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Peach Chutney with Chinese Five Spice Recipe

Contributors: Roberta Duyff, MS, RD, FAND

Published: March 24, 2014

Peach Chutney
Rebecca Clyde MS, RDN, CD

Chutney's linguistic origins — from the Sanskrit word "catni," meaning "to lick" — shows off this spicy condiment's flavorful background. Made of fruits and vegetables, vinegar, sugar and spices, chutneys are traditionally served with curried dishes. Fruit chutney also makes a great complement for grilled pork chops, broiled chicken breasts and baked ham; a flavorful spread on sandwiches; a sweet-tangy condiment with cheese; and even a unique ingredient on flatbread.

Each region of Central Asia has its own distinctive chutney recipe. This version is flavored with Chinese five spice, typically made of star anise, cinnamon, cloves, Sichuan peppercorns and fennel seeds. This spice blend imparts a perception of sweetness without sugar.


2 teaspoons canola oil
1 large shallot, minced (2 to 3 tablespoons)
2 teaspoons grated peeled ginger root
1 clove garlic, minced
2 large fresh ripe peaches, chopped in 1-inch pieces
½ cup dried tart red cherries or currants
2 tablespoons balsamic vinegar
1 tablespoon packed brown sugar
1 teaspoon Chinese five spice powder
⅓ cup slivered almonds


Before you begin: Wash your hands.

  1. Heat oil in a medium saucepan over medium heat. Add shallot, ginger root and garlic. Cook and stir for about 3 minutes, or until the shallot is softened but not browned.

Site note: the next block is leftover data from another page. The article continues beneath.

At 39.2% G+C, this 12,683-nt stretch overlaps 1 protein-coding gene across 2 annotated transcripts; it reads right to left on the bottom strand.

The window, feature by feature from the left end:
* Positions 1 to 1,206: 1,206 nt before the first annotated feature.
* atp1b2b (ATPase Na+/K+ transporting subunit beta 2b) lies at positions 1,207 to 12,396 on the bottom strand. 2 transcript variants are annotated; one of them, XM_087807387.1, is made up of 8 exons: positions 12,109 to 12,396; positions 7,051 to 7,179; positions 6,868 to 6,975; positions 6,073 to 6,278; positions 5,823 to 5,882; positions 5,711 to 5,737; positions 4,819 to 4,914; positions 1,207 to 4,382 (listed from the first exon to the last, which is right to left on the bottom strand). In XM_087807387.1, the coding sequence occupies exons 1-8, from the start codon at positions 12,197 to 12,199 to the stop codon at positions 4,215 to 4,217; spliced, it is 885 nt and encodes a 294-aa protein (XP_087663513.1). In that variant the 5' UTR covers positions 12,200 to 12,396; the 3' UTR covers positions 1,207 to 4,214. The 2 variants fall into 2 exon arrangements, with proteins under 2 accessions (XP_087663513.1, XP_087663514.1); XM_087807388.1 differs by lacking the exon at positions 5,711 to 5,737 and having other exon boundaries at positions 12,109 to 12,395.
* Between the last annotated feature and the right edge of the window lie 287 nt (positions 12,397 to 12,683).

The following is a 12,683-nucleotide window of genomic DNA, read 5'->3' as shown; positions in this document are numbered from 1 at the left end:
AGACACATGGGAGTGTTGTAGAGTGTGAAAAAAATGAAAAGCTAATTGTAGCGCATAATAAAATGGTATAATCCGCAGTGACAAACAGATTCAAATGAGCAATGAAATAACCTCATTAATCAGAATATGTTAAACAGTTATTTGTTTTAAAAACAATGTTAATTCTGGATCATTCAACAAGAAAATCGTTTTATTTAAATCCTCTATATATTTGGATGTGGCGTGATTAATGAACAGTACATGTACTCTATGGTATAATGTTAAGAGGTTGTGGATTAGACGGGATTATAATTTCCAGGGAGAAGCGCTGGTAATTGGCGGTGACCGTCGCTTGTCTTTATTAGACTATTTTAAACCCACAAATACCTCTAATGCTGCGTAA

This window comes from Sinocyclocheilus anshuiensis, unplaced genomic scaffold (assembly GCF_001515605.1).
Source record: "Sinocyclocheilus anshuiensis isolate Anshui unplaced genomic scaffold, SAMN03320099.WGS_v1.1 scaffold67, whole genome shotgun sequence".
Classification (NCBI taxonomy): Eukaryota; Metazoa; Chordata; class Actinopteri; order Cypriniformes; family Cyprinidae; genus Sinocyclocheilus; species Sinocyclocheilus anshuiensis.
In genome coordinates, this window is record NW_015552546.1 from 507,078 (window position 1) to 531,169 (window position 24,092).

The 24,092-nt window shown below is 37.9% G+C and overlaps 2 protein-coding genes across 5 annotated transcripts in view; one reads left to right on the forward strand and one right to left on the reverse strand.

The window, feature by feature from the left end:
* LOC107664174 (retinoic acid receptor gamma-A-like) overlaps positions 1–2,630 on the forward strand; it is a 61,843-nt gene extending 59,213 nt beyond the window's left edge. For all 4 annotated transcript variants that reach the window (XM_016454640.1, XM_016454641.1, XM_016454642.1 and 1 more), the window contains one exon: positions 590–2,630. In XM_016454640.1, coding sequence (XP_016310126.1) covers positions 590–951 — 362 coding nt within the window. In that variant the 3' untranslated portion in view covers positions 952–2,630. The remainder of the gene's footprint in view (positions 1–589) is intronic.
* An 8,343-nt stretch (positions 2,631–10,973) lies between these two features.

2. Reduce heat to low. Stir in peaches and cherries or currants. Cook and stir until peaches soften but still keep their shape, about 5 minutes. Remove from heat.
  3. Let cool and place in blender. Add vinegar, brown sugar and Chinese five spice powder. Blend well.
  4. Pour into serving bowl. Mix in almonds.
  5. Serve warm or chilled as a condiment, sauce or spread. The chutney can be frozen for later use. Makes about 2 cups.

Cooking Notes

  • If peaches are unripe, place in a paper bag on the counter. Ethylene gas from the peaches hastens ripening. Putting a banana in the bag softens peaches even faster.
  • Chinese five spice powder is available in many supermarkets. If unavailable, make your own! For a yield of 4 teaspoons Chinese five spice powder, combine 1¼ teaspoons ground fennel seeds, 1 teaspoon ground star anise, 1 teaspoon ground Sichuan peppercorns, ½ teaspoon ground cinnamon and ½ teaspoon ground cloves.

Nutrition Information

Serving size: ¼ cup
Serves 8

Calories: 100; Calories from fat: 40; Total fat: 4g; Saturated fat: 0; Trans fat: 0g; Cholesterol: 0mg; Sodium: 0mg; Total carbohydrate: 15g; Dietary fiber: 2g; Sugars: 11g; Protein: 2g

Roberta Duyff, MS, RD, FAND, is author of Academy of Nutrition and Dietetics Complete Food and Nutrition Guide and 365 Days of Healthy Eating.

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